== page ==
Having caught the first two episodes of Live N Loaded on the idiot box, I very eagerly scuttled down to Mediacorp studios for the live recording of episode 3 to experience the crowd for myself. A quick glance at the lineup I was provided with left me a little less than enthused however, especially in the wake of the previous two “Sonic Youth” bands, Lamp Post Shadows and Finding Michelle, both of which delivered lackluster performances in previous weeks. To be honest, my expectations of finding a fresh act that even remotely excited me didn’t run very high, although the prospect of seeing some of the local legends I grew up with (Plainsunset, Kate Of Kale) in this environment did throw a little kick in my day.
Plainsunset opened the show with a frenzied offering of the fan favourite Girl On Queen Street, meant as a recording for their webcast episode on the LNL site, which has become a bona fide content aggregator for a small pool of local music as of late. Even with the ridiculously compressed studio sound, it was still an enjoyable atmosphere, one that carried on into Find A Way, Johari Window, Plainsunset, and The River Song, and had the crowd chanting for more.
Marchtwelve, a band I haven’t seen in a long time were also present on the show to deliver their tune Dear You, labeling themselves “Death Pop” on national TV, and giving me a good chuckle in the process. I’d still really like to know where they got that from.
Kate Of Kale, another band I haven’t seen in a long time, delivered a kicking rendition of “Soundtrack To The Perfect You” a killingly simple pop punk tune that sticks with you for a very long time; a very subtle juxtaposition against EN-X, who played shortly before them, and oddly enough, dressed like them as well. It would be appropriate to mention that a good image isn’t an all-encompassing that floats your music, especially when it comes to the conviction behind playing rock and roll or punk. Substance counts too, perhaps to a greater extent. EN-X should definitely take note; they have a substantial ways to go.
As has become customary at local shows these days, the very obliging kids were in attendance, albeit with a markedly increased arsenal of kung fu moves to fling at each other and resplendent fashion victimization. As I stood out of range of their flying limbs and cursory self-awareness, I was left wondering if any of them realized how daft they looked trying to kill each other.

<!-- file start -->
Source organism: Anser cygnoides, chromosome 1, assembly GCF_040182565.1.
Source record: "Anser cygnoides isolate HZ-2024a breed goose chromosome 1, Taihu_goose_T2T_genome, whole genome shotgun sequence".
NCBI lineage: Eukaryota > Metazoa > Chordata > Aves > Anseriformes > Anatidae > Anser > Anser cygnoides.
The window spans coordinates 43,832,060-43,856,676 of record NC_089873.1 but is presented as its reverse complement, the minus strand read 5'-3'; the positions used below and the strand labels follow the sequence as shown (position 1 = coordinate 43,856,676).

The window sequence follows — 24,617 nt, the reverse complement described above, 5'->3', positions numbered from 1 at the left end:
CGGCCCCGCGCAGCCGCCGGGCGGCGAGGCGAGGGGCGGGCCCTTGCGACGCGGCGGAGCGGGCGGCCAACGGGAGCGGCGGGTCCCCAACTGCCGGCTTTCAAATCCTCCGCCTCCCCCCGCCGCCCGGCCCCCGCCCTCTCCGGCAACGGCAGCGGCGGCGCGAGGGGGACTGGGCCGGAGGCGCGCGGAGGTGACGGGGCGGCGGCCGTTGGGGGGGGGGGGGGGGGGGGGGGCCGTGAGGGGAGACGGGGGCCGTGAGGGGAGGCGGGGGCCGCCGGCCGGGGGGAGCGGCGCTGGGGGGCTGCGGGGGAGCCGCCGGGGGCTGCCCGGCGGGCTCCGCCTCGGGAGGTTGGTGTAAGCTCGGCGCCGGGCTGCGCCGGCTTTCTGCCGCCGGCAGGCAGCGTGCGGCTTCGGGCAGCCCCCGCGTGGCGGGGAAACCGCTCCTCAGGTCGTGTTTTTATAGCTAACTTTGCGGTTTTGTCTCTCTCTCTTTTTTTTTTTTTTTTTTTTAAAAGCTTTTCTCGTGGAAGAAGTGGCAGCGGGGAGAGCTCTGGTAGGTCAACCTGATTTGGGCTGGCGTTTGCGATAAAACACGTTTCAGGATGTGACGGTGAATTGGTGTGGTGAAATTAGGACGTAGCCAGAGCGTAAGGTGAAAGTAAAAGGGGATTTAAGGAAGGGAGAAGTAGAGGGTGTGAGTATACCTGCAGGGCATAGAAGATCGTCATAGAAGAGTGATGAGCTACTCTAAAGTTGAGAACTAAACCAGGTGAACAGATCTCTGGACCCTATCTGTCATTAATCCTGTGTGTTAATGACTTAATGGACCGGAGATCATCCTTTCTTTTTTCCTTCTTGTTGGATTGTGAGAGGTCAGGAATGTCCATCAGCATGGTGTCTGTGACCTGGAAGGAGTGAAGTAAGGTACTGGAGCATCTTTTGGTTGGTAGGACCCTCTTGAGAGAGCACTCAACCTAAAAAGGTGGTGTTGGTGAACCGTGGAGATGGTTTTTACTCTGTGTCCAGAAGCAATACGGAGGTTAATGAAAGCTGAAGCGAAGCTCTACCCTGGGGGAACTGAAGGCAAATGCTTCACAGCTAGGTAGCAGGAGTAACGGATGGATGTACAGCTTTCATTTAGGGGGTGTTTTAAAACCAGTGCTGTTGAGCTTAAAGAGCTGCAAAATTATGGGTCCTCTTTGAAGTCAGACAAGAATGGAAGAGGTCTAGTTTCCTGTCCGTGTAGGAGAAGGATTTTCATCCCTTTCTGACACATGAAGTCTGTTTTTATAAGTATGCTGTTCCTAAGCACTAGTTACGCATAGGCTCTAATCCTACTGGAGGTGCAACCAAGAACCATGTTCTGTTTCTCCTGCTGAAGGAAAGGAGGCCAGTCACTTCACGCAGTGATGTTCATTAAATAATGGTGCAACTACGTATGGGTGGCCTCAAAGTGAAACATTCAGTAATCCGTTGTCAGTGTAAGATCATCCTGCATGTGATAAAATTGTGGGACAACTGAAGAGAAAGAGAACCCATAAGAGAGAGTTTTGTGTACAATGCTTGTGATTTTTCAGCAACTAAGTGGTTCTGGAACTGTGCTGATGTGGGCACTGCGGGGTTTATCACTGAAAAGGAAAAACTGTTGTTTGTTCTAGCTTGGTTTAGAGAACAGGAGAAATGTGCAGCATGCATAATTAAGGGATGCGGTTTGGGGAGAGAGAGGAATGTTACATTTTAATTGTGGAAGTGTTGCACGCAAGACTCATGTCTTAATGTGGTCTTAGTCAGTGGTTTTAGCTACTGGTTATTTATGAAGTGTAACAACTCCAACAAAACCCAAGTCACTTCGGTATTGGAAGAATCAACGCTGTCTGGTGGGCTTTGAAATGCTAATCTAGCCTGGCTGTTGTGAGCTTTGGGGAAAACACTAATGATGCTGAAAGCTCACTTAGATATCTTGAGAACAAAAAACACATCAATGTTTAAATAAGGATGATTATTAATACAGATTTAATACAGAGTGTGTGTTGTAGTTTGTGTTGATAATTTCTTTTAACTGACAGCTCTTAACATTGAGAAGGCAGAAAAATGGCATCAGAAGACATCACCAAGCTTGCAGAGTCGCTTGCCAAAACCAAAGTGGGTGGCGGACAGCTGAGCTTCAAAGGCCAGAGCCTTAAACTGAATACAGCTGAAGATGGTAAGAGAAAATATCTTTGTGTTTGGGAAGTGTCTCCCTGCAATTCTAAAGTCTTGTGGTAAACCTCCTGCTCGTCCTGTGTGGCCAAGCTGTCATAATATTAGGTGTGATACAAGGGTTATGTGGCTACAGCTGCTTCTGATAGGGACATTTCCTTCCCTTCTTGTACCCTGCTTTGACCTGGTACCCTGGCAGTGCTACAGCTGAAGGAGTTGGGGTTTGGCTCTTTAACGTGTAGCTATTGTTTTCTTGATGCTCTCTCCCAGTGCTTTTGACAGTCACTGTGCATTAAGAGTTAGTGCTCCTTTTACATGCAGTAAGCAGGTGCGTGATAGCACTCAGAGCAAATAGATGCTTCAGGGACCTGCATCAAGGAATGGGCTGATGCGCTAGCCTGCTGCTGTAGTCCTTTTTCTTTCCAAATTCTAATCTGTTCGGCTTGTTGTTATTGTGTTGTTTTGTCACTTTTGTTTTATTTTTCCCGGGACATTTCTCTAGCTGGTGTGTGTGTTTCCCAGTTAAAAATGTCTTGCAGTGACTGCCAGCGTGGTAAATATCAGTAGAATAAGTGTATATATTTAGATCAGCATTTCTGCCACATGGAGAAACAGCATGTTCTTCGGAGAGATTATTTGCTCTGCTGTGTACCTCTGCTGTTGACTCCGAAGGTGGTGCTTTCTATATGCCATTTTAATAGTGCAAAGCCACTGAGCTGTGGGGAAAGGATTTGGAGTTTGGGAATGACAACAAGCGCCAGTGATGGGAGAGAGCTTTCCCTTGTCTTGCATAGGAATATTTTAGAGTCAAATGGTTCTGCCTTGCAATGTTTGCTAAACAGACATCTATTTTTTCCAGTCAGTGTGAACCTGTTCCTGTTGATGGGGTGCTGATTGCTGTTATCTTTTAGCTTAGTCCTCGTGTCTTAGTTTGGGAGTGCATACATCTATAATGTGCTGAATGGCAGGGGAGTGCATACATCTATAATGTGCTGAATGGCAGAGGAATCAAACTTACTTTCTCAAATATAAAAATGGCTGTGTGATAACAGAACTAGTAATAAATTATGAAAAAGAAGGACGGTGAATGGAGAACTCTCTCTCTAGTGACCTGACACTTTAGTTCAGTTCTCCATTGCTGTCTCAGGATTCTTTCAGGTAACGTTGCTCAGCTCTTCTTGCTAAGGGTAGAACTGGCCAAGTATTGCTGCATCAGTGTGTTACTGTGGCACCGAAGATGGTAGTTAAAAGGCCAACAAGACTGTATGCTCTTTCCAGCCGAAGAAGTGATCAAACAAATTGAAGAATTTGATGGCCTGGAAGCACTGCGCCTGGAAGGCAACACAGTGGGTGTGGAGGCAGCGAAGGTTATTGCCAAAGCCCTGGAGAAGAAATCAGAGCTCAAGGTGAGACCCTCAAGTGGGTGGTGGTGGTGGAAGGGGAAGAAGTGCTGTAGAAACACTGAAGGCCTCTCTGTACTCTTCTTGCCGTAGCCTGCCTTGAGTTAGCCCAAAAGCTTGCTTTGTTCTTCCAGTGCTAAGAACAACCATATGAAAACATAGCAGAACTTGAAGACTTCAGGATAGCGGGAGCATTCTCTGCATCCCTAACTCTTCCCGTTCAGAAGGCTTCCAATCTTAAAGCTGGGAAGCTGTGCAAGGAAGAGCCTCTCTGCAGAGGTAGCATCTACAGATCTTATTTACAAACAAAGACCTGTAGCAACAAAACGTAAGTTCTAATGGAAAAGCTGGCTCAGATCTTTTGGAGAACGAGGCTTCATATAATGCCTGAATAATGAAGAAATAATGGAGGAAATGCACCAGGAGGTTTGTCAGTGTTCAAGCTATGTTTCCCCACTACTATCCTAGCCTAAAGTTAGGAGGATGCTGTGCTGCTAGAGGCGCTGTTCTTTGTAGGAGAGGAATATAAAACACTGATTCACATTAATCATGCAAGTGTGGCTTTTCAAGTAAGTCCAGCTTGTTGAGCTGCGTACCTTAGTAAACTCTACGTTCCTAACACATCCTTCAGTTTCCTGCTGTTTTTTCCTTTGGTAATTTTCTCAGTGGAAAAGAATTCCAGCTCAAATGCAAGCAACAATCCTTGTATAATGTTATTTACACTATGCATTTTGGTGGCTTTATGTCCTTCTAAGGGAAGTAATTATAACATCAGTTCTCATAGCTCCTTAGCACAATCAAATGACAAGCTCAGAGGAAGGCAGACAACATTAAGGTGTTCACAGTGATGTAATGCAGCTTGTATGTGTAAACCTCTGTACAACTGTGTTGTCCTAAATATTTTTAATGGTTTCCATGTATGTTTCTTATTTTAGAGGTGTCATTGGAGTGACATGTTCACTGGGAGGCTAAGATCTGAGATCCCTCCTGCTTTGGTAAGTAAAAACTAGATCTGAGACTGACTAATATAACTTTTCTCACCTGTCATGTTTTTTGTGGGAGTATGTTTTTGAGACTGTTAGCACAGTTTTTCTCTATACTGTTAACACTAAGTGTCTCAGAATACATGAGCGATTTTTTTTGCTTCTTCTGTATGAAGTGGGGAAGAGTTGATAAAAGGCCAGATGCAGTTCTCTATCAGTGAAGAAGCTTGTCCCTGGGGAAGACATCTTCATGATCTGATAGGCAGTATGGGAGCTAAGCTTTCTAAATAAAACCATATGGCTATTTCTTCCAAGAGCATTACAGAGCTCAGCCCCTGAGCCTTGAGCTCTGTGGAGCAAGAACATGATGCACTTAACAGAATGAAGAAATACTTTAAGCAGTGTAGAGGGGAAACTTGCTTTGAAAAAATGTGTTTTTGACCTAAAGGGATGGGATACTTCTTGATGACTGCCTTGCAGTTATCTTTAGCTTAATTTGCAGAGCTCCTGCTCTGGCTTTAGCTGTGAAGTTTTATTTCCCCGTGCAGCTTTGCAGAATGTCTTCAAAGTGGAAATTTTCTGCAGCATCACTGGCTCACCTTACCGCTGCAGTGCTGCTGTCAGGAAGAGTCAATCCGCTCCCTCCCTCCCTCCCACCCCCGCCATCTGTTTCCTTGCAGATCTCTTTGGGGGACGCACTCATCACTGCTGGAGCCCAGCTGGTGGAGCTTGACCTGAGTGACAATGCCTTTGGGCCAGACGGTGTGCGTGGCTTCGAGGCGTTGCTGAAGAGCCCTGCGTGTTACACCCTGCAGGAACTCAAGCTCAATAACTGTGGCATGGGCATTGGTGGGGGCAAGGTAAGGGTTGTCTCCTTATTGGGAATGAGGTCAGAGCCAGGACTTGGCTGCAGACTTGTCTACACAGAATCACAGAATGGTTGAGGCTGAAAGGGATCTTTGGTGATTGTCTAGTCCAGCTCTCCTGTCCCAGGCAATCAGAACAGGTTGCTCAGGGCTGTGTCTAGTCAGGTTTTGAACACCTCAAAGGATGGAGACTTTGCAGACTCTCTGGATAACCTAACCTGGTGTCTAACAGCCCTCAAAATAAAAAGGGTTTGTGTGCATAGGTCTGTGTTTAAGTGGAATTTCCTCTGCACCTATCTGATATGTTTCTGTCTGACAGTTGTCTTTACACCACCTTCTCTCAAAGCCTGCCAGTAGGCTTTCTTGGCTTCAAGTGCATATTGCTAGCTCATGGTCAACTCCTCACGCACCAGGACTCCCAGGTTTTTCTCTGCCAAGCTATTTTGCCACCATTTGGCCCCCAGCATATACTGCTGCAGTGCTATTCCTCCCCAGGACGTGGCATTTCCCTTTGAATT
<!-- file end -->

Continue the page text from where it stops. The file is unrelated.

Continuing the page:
About midway through Kate Of Kale’s set, a minor scuffle erupted somewhere within the bowels of the pit. Amongst the sea of pugnacious faces, I barely noticed that a scuffle had erupted until Nizam of Plainsunset, Bass in hand, began gesticulating at someone in the crowd from the stage. Evidently respect for the artists has fizzled somewhat. Fortunately the producers had the presence of mind to bring in more security personnel to handle similar situations.
Further observations also led to wonder if the kids on the show were even aware of their significance in the greater scope of things. Seriously, “Hello Michelle”? You guys should be holding up signs like “I Love Plainsunset”, or “We Want *insert band name here*”.
I have to admit though, even though I was expecting to be disappointed by the “Exposed” bands on the show, they held some merit, particularly the acoustic duo One Hot Minute from NJC, who had some very decent melodies and vocal harmonies going; very workable, and definitely appealing to their peers. I was also thoroughly impressed by singer-songwriter Racheal Teo’s performance. Pervy Boy however, as they have consistently done so for an extended period of time, failed to impress, delivering a set that was at best mediocre. If the voting system results in bands like them being put on the show, I suggest that the producers take a second look at its feasibility.
Ultimately, being present at this episode of Live N Loaded left me with mixed feelings. Of course the advent of someone championing the cause of local music is something to be thankful for, and further kudos to them for securing a platform (for a few more episodes, at least), but ironing out the kinks should be the topmost priority now. Perhaps some streamlining would be in order e.g. a more stringent act selection process. Come on, we can do better than that.